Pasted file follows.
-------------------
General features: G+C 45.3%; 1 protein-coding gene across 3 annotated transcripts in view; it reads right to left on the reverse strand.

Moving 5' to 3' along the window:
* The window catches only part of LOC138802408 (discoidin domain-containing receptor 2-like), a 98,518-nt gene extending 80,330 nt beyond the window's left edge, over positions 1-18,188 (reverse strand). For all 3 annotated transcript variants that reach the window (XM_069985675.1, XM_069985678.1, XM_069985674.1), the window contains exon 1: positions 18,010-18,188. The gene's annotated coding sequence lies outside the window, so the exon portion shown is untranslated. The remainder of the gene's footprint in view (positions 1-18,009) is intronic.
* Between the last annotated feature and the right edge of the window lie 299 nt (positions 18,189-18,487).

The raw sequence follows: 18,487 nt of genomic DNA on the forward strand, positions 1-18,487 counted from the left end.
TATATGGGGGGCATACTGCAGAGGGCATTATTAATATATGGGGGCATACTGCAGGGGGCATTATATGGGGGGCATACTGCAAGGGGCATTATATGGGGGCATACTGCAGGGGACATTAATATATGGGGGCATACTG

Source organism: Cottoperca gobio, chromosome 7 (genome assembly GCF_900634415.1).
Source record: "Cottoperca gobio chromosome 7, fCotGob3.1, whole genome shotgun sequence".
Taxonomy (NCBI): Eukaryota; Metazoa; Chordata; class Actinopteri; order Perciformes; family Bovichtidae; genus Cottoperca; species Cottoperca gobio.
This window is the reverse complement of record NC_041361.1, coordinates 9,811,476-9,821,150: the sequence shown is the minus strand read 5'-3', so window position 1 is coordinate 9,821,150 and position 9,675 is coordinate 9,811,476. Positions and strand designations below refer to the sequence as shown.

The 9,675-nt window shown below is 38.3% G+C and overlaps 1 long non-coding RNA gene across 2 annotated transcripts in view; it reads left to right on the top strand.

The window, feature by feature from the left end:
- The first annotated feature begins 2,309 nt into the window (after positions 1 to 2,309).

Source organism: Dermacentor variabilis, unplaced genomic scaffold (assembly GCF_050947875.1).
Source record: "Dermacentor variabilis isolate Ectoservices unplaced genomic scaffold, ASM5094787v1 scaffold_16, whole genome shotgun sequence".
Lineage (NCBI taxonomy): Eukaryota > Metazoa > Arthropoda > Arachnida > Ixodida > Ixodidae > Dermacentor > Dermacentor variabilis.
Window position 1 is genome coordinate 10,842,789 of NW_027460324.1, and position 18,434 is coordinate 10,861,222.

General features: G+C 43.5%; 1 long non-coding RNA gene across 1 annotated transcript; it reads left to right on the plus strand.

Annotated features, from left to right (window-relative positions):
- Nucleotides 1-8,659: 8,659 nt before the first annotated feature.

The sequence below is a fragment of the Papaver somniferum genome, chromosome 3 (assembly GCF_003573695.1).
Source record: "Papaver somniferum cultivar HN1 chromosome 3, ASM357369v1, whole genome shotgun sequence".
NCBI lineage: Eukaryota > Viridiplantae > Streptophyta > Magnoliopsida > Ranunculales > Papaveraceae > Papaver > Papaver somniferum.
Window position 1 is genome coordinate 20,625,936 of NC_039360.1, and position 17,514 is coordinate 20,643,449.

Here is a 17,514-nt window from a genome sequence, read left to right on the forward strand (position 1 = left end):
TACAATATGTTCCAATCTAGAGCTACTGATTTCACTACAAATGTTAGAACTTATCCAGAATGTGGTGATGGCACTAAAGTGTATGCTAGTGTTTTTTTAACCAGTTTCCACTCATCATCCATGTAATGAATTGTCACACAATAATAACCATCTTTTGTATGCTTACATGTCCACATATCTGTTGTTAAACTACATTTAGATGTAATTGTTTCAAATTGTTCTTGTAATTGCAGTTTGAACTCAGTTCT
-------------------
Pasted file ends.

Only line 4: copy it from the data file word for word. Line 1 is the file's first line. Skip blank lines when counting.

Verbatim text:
* Between the last annotated feature and the right edge of the window lie 299 nt (positions 18,189-18,487).